The Tuna Fleet
Many times a combination of public and governmental relations are required. The Environmental Defense fund and other groups were trying to use a section of the Marine Mammal Act to stop the American tuna industry from using seiners (huge nets) to catch tuna if porpoise were in the area. The strictest interpretation would have meant financial disaster for the fleet and forced most of the boats to transfer to foreign registry. Environmentalists had painted a picture of tuna fishermen as “wanton porpoise killers” and developed strong media backing in the influential eastern press. The industry needed a rapid change in public opinion and media coverage in advance of congressional hearings.
After two weeks of intensive research, the Tom Gable PR team began building a campaign to communicate the sincerity of the tuna fishermen in trying to save porpoises, the money they had spent to create new equipment, the extraordinary risks they took by going into the water among sharks and fish to free trapped porpoise and the economic and nutritional benefits the industry contributed to America. The campaign was designed to reach the media, heads of key congressional committees, heads of companies in allied industries and opinion leaders throughout the nation. In addition to the short-term media relations program, the agency developed a long-term communications program to keep all targets informed regularly.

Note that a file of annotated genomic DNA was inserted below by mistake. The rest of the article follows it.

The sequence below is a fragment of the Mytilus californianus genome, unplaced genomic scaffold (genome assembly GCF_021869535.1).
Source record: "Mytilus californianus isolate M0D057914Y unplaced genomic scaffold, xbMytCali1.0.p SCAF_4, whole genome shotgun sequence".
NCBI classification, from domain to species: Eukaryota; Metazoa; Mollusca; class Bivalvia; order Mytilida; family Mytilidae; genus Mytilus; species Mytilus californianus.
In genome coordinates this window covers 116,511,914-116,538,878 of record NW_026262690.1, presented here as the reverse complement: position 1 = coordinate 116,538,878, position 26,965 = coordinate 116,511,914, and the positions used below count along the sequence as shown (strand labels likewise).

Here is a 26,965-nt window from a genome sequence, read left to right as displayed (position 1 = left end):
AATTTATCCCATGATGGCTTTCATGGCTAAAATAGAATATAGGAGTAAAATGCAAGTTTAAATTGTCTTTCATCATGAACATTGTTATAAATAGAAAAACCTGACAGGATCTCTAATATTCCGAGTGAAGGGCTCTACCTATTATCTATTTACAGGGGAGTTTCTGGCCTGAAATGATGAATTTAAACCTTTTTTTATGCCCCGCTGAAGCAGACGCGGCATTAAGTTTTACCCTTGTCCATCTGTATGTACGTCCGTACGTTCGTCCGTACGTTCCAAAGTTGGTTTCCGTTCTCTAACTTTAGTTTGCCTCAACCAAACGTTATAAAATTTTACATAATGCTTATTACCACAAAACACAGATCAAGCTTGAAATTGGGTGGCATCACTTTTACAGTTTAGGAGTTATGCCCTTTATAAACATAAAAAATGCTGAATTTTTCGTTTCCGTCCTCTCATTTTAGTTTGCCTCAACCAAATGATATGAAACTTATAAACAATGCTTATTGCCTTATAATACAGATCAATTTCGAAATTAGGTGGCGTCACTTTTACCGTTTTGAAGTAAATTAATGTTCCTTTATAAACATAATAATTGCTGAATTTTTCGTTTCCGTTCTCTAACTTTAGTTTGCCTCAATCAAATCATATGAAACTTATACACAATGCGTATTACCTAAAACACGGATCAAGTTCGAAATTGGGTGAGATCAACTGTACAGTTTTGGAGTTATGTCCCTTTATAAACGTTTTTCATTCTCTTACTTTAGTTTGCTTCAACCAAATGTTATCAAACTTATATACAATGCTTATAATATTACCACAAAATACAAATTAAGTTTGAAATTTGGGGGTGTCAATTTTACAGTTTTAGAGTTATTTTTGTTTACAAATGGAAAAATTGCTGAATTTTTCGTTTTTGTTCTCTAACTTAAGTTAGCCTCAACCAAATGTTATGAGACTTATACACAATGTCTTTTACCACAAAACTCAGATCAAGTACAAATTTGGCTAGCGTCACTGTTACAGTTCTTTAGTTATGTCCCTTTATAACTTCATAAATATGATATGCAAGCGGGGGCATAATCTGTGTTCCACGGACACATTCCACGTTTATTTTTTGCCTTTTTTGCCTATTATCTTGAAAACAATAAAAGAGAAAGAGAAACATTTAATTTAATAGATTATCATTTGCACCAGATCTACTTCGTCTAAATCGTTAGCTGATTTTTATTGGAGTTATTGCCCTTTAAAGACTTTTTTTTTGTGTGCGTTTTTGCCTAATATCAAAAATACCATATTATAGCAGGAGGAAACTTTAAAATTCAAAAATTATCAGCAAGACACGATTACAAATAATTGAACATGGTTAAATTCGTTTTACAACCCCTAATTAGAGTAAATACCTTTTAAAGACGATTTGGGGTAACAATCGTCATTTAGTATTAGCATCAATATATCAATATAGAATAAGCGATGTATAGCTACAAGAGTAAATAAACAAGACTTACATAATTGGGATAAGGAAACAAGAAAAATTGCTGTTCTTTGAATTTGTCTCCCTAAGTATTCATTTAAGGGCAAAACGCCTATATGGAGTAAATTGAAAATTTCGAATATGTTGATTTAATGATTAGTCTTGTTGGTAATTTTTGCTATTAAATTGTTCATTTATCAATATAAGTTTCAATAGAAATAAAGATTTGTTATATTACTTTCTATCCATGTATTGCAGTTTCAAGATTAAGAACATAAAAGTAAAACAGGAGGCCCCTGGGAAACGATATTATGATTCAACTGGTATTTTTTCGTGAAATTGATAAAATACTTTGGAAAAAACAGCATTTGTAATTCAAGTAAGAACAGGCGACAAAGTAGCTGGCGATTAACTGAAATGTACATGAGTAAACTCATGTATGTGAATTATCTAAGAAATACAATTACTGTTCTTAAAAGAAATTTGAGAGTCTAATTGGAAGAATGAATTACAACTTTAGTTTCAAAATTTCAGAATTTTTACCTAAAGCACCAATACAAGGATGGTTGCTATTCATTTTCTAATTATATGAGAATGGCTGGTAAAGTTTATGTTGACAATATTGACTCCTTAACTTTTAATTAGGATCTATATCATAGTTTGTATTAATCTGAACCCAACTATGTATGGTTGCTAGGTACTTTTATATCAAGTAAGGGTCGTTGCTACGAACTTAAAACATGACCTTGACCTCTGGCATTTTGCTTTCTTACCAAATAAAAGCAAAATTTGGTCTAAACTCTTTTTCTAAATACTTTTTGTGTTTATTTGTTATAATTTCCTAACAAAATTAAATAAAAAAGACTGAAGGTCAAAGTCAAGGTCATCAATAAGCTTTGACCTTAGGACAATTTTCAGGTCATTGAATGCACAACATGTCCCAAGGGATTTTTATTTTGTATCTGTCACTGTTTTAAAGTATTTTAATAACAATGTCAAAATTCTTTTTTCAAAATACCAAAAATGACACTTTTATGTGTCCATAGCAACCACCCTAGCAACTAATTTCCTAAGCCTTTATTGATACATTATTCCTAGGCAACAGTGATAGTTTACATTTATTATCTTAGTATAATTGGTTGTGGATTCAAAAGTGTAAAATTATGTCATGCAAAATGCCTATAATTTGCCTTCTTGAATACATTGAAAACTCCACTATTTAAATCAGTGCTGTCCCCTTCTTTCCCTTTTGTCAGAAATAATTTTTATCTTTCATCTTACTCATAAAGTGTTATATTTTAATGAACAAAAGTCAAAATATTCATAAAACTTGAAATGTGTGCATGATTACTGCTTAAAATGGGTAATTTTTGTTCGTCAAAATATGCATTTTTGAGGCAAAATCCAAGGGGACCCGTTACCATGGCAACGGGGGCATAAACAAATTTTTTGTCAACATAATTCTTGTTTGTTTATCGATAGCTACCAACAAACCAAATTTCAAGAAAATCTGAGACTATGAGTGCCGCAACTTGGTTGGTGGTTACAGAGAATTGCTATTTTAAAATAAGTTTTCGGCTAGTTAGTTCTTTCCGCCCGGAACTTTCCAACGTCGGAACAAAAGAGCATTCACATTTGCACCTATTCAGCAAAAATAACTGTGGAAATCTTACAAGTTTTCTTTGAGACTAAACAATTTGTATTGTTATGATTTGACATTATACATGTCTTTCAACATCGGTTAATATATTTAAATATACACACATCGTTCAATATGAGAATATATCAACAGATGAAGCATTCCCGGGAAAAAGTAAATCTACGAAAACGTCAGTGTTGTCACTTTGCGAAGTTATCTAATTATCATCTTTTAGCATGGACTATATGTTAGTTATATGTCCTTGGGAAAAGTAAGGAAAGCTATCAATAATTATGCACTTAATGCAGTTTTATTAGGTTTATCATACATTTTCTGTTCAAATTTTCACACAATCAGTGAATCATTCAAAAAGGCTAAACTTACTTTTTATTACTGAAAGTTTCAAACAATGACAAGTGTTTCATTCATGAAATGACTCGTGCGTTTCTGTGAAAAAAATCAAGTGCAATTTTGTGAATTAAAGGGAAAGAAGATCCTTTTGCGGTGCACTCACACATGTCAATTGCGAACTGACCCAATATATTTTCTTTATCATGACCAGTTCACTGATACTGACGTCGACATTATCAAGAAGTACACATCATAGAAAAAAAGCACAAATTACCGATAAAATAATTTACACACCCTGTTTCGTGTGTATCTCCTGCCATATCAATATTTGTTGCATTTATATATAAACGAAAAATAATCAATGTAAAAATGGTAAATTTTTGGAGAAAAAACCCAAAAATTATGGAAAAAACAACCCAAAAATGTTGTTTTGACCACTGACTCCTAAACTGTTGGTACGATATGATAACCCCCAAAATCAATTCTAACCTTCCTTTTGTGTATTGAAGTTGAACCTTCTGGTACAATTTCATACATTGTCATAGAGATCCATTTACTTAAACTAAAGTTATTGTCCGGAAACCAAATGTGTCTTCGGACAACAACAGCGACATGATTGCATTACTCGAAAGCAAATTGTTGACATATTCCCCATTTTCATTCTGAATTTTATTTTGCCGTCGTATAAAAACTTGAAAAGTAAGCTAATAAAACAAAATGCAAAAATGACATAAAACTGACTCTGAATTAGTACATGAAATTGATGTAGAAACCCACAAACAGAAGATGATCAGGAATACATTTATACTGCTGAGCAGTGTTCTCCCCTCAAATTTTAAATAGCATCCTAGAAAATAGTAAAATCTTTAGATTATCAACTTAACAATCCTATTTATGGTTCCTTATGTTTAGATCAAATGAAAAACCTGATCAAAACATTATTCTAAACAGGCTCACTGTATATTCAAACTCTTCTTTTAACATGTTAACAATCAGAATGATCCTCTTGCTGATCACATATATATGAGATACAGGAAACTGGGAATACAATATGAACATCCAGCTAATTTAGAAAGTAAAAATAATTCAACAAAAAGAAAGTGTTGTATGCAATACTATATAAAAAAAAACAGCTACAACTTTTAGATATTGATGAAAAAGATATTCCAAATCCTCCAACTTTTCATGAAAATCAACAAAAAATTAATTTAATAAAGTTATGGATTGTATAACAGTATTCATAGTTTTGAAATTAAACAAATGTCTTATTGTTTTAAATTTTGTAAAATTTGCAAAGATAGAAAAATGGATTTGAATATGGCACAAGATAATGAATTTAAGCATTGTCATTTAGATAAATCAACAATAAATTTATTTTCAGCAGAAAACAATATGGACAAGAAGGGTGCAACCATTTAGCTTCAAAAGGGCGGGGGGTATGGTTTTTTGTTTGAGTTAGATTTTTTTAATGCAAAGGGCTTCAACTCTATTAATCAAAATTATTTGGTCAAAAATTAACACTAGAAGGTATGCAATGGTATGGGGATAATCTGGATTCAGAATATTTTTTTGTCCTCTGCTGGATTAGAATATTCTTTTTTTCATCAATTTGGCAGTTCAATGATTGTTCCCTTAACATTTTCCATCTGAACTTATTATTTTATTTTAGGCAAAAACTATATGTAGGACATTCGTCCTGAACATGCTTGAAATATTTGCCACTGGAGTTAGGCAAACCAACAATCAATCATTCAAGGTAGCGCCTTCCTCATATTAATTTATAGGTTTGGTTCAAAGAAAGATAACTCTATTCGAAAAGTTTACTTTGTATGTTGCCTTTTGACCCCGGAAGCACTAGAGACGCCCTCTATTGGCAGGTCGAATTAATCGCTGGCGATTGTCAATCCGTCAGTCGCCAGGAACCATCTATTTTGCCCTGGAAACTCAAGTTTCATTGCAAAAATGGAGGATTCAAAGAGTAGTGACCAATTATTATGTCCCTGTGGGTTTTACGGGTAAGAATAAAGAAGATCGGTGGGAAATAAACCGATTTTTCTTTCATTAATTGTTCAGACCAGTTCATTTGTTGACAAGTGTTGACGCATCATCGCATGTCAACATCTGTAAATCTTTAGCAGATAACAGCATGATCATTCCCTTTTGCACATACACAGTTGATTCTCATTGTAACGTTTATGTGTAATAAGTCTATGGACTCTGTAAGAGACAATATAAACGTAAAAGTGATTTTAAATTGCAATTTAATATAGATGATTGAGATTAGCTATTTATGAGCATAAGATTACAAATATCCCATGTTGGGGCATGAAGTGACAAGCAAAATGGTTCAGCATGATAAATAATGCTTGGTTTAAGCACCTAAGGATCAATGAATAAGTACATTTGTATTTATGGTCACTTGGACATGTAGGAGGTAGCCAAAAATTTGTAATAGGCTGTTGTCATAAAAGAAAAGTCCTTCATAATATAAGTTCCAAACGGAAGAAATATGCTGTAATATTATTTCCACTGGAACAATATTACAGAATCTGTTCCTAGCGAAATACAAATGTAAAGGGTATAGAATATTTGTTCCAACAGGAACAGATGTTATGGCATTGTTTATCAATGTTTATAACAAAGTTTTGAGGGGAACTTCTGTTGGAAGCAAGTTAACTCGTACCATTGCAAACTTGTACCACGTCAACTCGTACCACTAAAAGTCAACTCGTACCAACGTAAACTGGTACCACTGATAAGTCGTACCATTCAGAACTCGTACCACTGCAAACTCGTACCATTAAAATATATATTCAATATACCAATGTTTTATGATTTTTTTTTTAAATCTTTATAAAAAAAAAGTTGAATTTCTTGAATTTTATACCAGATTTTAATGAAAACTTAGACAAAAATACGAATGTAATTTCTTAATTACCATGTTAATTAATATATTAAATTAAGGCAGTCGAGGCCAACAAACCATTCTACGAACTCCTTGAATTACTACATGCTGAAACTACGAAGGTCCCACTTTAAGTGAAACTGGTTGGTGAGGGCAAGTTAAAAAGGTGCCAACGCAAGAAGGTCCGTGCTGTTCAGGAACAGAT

A press conference announcing the success of fishing with a new net kicked off the campaign just three weeks after the Gable project started. An 18-page “white paper” was distributed nationwide that day. Thereafter, the program used news conferences, interviews, video news releases, stories in major publications (The Wall Street Journal, The New York Times, The Washington Post, Atlantic, Scientific American), direct mail and broadcast media, including network news. After six months, the major media outlets were nearly unanimous in their support for eased restrictions on the fleet. Legislation to that effect cleared a key House committee and had been introduced on the floor. The “porpoise killer” image of the American fisherman had been transformed to that of a sensitive individual, performing a difficult job in an environmentally sensitive way. The fleet, with few exceptions, stayed under American registry as netting restrictions were eased.